Byron's Babbles

The Achievement Gap Elephant

Posted in Education, Education Reform, Leadership, Learning Organization by Dr. Byron L. Ernest on July 2, 2013


I spent this week in the classroom at Harvard University learning to be a more effective at closing the achievement gap in the Harvard Graduate School of Education program for Closing The Achievement Gap. This was a program made up of an outstanding curriculum with the learning being facilitated by incredible Harvard faculty and other expert facilitators. Part of my homework for this evening is to do a Learning Synthesis of the week. I was here at the beginning of this month for the Turnaround School Leaders program and used my blog for the Learning Synthesis. I have chosen to do this again.

We learned this week about “learned helplessness.” Dr. Ron Ferguson told the story of how an elephant is trained to stay in one place at a young age by having a painful collar and change placed on their leg. By the time they are older and big enough that the chain would not hold them it doesn’t need to even be attached to an anchor because the elephant doesn’t know he can get loose. In some ways I worry that this is the way we approach the achievement gap. Do we spend a lot of time discussing it, but then not just diving in and doing the hard work?

For this post I would like to share with you my list of 100 points that I want to use as spring boards to continuing the important work of closing the achievement gap. Here we go:

1. Shift school and district level foci to external benchmarks as points of comparison, instead of inter-group comparisons in the home community.
2. People feel overwhelmed by the complexity of the challenge.
3. School administrators try to change too many things at once.
4. We start things but do not monitor the progress.
5. There are prescriptive disagreements – people do not agree on what needs to be done.
6. Plans and strategies seem incoherent to people who are asked to participate
7. Everyone (all stakeholders) must be involved in the process.
8. Everyone must believe that students are able.
9. Everyone must have the right attitudes.
10. Students make fun of peers who try to do well.
11. Leaders must combine passion with competence.
12. We need instigators, people who work behind the scene, to plant the seeds of change and help do the hard work.
13. Dedicated teams are needed to do the hard work.
14. We need clear central themes.
15. We need a streamlined and coherent “curriculum” for the change process.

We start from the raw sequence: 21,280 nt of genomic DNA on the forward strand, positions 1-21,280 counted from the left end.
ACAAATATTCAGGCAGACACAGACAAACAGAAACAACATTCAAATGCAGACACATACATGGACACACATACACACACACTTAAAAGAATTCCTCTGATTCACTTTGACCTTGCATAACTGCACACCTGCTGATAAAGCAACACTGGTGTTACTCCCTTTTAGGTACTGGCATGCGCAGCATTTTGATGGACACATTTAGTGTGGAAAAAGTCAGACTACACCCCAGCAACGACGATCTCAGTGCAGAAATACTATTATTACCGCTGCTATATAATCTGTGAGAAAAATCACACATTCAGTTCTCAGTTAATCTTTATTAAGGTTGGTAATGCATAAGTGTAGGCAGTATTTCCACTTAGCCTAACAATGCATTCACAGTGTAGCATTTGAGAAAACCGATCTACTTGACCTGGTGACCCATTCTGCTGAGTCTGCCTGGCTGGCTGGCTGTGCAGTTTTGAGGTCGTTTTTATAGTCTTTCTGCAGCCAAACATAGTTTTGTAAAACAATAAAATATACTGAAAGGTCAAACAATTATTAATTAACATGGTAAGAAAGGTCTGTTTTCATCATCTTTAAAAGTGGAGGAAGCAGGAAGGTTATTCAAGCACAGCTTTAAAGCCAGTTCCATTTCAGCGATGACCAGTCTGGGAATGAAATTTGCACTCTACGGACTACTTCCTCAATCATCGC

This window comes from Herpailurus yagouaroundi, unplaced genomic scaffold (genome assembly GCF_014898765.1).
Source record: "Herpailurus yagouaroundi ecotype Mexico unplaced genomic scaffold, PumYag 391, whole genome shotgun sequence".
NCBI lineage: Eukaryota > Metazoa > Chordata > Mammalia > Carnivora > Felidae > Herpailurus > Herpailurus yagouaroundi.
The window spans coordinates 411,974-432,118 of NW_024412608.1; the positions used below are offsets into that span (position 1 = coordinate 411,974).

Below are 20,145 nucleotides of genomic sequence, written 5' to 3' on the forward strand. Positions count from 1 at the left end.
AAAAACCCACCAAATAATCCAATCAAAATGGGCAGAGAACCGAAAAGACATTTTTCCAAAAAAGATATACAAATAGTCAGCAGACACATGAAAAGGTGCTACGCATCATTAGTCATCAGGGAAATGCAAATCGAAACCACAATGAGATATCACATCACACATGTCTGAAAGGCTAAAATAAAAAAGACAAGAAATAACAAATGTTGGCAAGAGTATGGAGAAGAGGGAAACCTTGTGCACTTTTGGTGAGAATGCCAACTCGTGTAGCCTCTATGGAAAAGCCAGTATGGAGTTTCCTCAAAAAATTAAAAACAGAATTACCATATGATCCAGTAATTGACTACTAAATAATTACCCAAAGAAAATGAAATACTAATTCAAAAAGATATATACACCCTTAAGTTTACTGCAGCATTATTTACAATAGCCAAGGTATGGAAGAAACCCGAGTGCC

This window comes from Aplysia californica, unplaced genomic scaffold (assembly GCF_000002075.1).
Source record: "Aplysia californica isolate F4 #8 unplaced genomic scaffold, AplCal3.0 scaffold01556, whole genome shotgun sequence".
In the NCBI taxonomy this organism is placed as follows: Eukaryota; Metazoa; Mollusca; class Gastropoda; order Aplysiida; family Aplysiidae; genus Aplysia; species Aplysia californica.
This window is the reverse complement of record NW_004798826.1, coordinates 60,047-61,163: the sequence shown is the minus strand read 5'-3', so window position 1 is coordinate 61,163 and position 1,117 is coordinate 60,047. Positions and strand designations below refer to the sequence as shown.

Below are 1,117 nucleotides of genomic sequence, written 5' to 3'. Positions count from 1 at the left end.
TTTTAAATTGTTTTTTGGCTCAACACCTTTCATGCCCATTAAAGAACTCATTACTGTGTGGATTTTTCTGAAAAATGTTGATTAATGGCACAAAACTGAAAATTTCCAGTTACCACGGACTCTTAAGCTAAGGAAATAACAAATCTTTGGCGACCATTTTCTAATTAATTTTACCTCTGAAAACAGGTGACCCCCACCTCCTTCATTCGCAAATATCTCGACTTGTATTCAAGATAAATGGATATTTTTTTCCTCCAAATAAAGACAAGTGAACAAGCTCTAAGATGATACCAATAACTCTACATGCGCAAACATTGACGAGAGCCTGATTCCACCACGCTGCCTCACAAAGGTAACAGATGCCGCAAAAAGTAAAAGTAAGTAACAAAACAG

16. Have an organizational structure and capacity to teach and motivate the adults.
17. We need patient, but tough accountability in closing the achievement gap.
18. There must be institutional gathering and management of the data.
19. Data driven decision making and transparency are keys to success.
20. Community involvement is paramount for resources.
21. Theories of action for closing the achievement gap must be simple, teachable, and very specific.
22. Warm, firm control
23. Family engagement plans must be simple, teachable, and very specific.
24. Identify the evidence to guide the strategic plan.
25. Strategize/plan for specific target groups
26. The moms and dads say, “Sit your ass down!” We say, “Will you please sit down.” Students don’t understand this change in leadership style.
27. Warm, firm control
28. Parenting style is more important than anything else.
29. Most of the parenting things that work for kids, work no matter what race. The only difference is when we talk to our kids about race – “the talk.”
30. Achievement gaps occur in life experiences.
31. Life experience differences accumulate.
32. Encourage “mastery” not “performance.”
33. We must be career-long learners to be the best educators.
34. Focus on high-expertise teaching.
35. Students need ownership in the classroom.
36. When a kid asks a question, don’t berate them over it. It should be safe to say you don’t understand something.
37. Class starts the second you walk through the door.
38. Teachers need to make a connection with the student.
39. Teachers greet the students as they come through the door.
40. In great classrooms, the students know each other’s names.
41. Focus on learning, not compliance.
42. Teaching is anything a person does that affects student learning – ANYTHING!
43. The school as a workplace is the most important place for teacher training/learning/and induction.
44. The highest gain teachers go ahead and do mastery grading.
45. Learning is messy!
46. High performing teachers will let students struggle, but will scaffold the struggle.
47. Ability is malleable – Smart is something you can get!
48. High performance teachers tolerate a students’ struggle in learning.
49. Generally students know how effective their teachers are.
50. You can take what the students think to be correct about education.
51. Only putting the objectives on the board doesn’t cut it; the students won’t get it. We must put it in kid friendly language and check for understanding.
52. There is no such right as: “Students have the right to fail!” We must take that perceived right away!
53. Create an environment where no staff member can overlook something that is a non-negotiable.